So, you are into ghosts and witches, vampires, werewolves, shifters and all those fun creatures?
This is the blog where you can find anything paranormal. My personal favorite is of course ghosts with a witch thrown in here and there, and I have that one pesky vampire.
Now, about that pesky vampire...
Do you want to read A Vampire's Pantry before anyone else, for free? Will you leave an honest review on any online bookstore on launch day? Go here if the answer is yes.
ARC Readers Club.
You know how important reviews are to authors, and this author is in particular interested in your opinion. Just pick a book, read it and tell everyone what you think.
Another Unique Setting!
This time, for my Roxanne's Ghost duology. Nestled below the world famous Table Mountain, Cape Town has a colorful history. Since long before the Europeans arrived, the area had been inhabited by the Khoi or Bushman. Bartolomeu Dias was the first European to see Table Bay in the late 1400s, but it was Jan van Riebeeck who set up a supply station here for ships on their way from Europe to India in 1652.
Slaves from Singapore, Malaysia, and Indonesia were brought to the Cape to work on the farms that supplied the fruit and vegetables to passing ships. British settlers came during the English occupation and French Huguenots trying to escape the horrors of persecution soon followed. Dutch orphan girls were brought to the Cape to marry the farmers in an attempt by the Dutch East Indian Company to limit mixing with the indigenous people.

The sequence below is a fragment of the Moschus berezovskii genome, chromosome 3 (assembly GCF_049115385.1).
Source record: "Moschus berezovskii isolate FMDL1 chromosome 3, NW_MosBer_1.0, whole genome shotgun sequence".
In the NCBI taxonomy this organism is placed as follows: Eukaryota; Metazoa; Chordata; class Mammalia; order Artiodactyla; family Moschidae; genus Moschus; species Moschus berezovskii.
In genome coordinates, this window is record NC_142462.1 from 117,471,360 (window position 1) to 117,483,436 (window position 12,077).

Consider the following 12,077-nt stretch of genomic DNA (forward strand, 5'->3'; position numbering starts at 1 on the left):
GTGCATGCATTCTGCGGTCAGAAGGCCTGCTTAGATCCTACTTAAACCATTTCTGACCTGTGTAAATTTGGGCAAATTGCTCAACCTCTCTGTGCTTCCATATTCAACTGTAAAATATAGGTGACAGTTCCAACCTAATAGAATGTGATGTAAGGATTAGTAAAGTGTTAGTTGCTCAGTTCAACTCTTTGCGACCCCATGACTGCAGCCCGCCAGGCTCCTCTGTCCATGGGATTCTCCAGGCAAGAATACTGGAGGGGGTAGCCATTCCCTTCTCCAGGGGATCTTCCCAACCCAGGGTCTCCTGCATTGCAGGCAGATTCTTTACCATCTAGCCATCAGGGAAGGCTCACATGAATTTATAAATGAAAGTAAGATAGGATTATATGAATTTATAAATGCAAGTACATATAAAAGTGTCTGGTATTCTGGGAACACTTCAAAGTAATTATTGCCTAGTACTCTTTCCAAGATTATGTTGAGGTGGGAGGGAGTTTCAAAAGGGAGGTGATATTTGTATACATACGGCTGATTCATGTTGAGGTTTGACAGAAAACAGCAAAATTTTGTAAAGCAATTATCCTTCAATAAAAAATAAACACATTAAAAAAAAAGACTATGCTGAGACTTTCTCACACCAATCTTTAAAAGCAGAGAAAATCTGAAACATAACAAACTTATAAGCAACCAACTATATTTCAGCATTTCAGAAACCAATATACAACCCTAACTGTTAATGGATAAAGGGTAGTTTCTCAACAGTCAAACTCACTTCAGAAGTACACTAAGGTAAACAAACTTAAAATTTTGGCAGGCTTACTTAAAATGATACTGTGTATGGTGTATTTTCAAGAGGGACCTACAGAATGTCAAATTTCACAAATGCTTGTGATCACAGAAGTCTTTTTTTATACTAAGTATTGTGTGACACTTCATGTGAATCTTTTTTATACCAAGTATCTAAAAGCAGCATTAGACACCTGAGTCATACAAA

All of this created a rather diverse population. And interbreeding did happen, resulting in a large part of the South African population, 45% to be exact, being of mixed race, namely the Cape Coloreds.
They have their own culture and traditions, even their own cookery and food, and are proud to be called Colored. They mostly follow the Christian beliefs, with a small Muslim element.
One of the first things the Apartheid government did, was to make interracial marriages illegal. You could actually go to jail for loving across the color divide.
In my Roxanne's Ghost duology, both Jamin, or Benjamin Meintjies, and his sister Marigold were Cape Coloreds. It was therefore highly unlikely for a Colored man to be involved with a white woman in the 1960s. (The Prohibition of Mixed Marriages Act was only repealed in 1985.) They defied the law to be together.
That just goes to show you - love conquers all.
But, race classification is only that, and it definitely doesn't matter anymore. It didn't interfere with the story of identical twin sisters loving the same man, and the unmarried sister's plans for her sister's widowed husband.
Both books are available from most of the online stores - click on the covers to open those links, but they are discounted here:
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